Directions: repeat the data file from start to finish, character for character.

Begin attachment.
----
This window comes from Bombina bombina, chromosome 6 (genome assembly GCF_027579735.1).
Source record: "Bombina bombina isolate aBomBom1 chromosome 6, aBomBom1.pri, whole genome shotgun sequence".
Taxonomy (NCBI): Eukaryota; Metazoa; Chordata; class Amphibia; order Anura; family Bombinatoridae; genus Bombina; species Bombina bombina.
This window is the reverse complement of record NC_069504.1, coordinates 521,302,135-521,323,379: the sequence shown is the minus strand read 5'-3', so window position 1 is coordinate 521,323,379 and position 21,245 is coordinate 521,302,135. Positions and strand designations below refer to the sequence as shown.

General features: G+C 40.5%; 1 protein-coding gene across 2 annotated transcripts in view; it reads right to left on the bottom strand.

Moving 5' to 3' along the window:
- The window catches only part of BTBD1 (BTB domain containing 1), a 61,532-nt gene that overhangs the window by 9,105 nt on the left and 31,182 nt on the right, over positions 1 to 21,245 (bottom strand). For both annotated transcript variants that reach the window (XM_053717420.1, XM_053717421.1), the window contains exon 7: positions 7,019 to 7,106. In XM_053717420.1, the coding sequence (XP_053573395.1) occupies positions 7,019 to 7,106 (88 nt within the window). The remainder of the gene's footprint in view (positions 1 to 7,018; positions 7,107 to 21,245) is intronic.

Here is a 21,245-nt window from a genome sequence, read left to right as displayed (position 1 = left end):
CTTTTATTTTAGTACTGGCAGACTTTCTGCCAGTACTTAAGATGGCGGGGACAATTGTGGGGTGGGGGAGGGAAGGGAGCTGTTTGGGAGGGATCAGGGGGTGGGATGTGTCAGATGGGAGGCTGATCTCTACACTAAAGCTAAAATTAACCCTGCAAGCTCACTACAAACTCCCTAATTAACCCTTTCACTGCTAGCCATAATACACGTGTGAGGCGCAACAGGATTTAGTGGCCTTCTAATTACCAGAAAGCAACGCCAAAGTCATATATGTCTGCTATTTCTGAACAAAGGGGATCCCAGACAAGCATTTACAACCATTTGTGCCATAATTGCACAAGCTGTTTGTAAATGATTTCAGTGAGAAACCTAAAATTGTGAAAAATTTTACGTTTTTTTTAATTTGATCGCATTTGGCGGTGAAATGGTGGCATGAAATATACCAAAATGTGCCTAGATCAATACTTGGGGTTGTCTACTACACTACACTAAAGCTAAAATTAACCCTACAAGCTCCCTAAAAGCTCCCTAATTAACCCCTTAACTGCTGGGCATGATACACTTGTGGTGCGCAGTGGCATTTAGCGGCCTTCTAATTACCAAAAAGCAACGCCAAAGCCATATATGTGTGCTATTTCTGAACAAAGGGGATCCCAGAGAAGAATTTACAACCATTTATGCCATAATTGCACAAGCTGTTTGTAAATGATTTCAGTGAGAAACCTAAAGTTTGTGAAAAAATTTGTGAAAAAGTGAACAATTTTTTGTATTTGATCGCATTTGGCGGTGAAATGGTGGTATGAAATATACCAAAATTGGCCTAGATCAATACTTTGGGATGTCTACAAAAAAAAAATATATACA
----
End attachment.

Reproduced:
This window comes from Bombina bombina, chromosome 6 (genome assembly GCF_027579735.1).
Source record: "Bombina bombina isolate aBomBom1 chromosome 6, aBomBom1.pri, whole genome shotgun sequence".
Taxonomy (NCBI): Eukaryota; Metazoa; Chordata; class Amphibia; order Anura; family Bombinatoridae; genus Bombina; species Bombina bombina.
This window is the reverse complement of record NC_069504.1, coordinates 521,302,135-521,323,379: the sequence shown is the minus strand read 5'-3', so window position 1 is coordinate 521,323,379 and position 21,245 is coordinate 521,302,135. Positions and strand designations below refer to the sequence as shown.

General features: G+C 40.5%; 1 protein-coding gene across 2 annotated transcripts in view; it reads right to left on the bottom strand.

Moving 5' to 3' along the window:
- The window catches only part of BTBD1 (BTB domain containing 1), a 61,532-nt gene that overhangs the window by 9,105 nt on the left and 31,182 nt on the right, over positions 1 to 21,245 (bottom strand). For both annotated transcript variants that reach the window (XM_053717420.1, XM_053717421.1), the window contains exon 7: positions 7,019 to 7,106. In XM_053717420.1, the coding sequence (XP_053573395.1) occupies positions 7,019 to 7,106 (88 nt within the window). The remainder of the gene's footprint in view (positions 1 to 7,018; positions 7,107 to 21,245) is intronic.

Here is a 21,245-nt window from a genome sequence, read left to right as displayed (position 1 = left end):
CTTTTATTTTAGTACTGGCAGACTTTCTGCCAGTACTTAAGATGGCGGGGACAATTGTGGGGTGGGGGAGGGAAGGGAGCTGTTTGGGAGGGATCAGGGGGTGGGATGTGTCAGATGGGAGGCTGATCTCTACACTAAAGCTAAAATTAACCCTGCAAGCTCACTACAAACTCCCTAATTAACCCTTTCACTGCTAGCCATAATACACGTGTGAGGCGCAACAGGATTTAGTGGCCTTCTAATTACCAGAAAGCAACGCCAAAGTCATATATGTCTGCTATTTCTGAACAAAGGGGATCCCAGACAAGCATTTACAACCATTTGTGCCATAATTGCACAAGCTGTTTGTAAATGATTTCAGTGAGAAACCTAAAATTGTGAAAAATTTTACGTTTTTTTTAATTTGATCGCATTTGGCGGTGAAATGGTGGCATGAAATATACCAAAATGTGCCTAGATCAATACTTGGGGTTGTCTACTACACTACACTAAAGCTAAAATTAACCCTACAAGCTCCCTAAAAGCTCCCTAATTAACCCCTTAACTGCTGGGCATGATACACTTGTGGTGCGCAGTGGCATTTAGCGGCCTTCTAATTACCAAAAAGCAACGCCAAAGCCATATATGTGTGCTATTTCTGAACAAAGGGGATCCCAGAGAAGAATTTACAACCATTTATGCCATAATTGCACAAGCTGTTTGTAAATGATTTCAGTGAGAAACCTAAAGTTTGTGAAAAAATTTGTGAAAAAGTGAACAATTTTTTGTATTTGATCGCATTTGGCGGTGAAATGGTGGTATGAAATATACCAAAATTGGCCTAGATCAATACTTTGGGATGTCTACAAAAAAAAAATATATACA